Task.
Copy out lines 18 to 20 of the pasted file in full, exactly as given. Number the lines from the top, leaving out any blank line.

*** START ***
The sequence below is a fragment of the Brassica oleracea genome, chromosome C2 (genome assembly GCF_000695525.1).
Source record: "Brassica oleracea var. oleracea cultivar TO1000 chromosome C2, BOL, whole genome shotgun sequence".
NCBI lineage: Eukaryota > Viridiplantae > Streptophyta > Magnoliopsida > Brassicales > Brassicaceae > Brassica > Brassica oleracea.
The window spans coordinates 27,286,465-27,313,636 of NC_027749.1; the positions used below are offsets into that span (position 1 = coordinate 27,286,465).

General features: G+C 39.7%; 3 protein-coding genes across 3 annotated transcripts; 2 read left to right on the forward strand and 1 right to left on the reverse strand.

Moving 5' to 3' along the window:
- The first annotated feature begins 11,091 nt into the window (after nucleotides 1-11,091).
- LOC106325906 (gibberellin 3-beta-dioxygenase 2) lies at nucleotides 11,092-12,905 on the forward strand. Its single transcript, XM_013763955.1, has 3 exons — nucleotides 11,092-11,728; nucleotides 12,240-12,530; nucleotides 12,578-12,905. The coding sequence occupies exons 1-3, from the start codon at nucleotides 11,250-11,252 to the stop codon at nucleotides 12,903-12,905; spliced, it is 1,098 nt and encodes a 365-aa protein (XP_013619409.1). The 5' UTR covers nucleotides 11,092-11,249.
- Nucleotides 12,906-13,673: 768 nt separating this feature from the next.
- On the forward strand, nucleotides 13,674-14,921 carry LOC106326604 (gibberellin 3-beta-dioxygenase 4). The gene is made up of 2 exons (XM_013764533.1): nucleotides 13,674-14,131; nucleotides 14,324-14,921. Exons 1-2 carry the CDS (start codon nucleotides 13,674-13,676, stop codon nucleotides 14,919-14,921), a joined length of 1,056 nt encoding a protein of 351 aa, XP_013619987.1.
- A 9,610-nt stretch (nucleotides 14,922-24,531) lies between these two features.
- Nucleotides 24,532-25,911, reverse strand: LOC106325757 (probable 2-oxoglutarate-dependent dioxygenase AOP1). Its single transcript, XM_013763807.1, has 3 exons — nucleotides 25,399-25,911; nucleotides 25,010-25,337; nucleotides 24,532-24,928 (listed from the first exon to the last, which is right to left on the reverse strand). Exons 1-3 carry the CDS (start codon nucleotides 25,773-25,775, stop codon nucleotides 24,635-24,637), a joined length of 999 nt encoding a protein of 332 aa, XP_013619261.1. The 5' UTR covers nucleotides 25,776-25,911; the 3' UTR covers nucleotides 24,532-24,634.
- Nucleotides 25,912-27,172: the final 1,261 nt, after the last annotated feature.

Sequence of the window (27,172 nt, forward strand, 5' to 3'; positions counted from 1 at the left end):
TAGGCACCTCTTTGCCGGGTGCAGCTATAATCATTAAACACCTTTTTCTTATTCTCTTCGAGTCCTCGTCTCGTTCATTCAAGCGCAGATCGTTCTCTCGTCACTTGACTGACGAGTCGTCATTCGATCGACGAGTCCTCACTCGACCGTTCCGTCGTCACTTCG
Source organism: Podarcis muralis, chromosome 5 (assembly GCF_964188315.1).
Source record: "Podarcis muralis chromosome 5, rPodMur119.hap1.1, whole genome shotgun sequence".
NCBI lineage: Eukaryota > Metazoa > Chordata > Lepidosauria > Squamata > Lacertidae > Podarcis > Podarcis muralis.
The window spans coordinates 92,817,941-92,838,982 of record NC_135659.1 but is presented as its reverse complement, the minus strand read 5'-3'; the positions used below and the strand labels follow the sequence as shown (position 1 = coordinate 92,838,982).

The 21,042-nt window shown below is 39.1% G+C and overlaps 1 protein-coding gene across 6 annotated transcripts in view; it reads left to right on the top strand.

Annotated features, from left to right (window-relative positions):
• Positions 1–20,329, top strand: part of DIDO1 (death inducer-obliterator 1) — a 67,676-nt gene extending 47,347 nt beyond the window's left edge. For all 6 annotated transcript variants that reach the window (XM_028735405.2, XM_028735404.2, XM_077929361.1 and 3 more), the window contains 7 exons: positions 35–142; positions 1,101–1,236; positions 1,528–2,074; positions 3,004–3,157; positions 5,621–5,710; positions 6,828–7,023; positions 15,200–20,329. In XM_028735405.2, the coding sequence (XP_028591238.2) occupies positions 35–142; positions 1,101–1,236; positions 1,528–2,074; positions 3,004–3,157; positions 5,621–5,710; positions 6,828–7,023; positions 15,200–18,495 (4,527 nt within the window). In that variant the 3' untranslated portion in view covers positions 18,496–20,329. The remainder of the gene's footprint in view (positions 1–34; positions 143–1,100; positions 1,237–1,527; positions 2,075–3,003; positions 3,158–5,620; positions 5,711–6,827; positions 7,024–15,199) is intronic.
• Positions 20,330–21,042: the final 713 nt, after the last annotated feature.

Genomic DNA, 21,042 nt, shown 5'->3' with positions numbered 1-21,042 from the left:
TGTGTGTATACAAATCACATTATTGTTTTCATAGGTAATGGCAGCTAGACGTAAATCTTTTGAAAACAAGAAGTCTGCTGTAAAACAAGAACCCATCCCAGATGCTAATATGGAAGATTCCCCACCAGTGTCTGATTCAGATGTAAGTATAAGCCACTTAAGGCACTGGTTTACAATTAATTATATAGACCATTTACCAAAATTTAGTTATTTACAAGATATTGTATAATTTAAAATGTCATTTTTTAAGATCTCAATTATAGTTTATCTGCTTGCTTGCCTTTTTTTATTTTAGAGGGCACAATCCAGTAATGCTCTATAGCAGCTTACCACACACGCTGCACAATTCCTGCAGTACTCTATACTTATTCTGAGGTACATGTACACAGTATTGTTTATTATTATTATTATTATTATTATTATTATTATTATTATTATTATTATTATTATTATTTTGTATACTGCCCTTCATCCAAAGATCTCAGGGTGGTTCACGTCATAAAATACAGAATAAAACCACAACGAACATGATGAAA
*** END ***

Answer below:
NCBI lineage: Eukaryota > Metazoa > Chordata > Lepidosauria > Squamata > Lacertidae > Podarcis > Podarcis muralis.
The window spans coordinates 92,817,941-92,838,982 of record NC_135659.1 but is presented as its reverse complement, the minus strand read 5'-3'; the positions used below and the strand labels follow the sequence as shown (position 1 = coordinate 92,838,982).

The 21,042-nt window shown below is 39.1% G+C and overlaps 1 protein-coding gene across 6 annotated transcripts in view; it reads left to right on the top strand.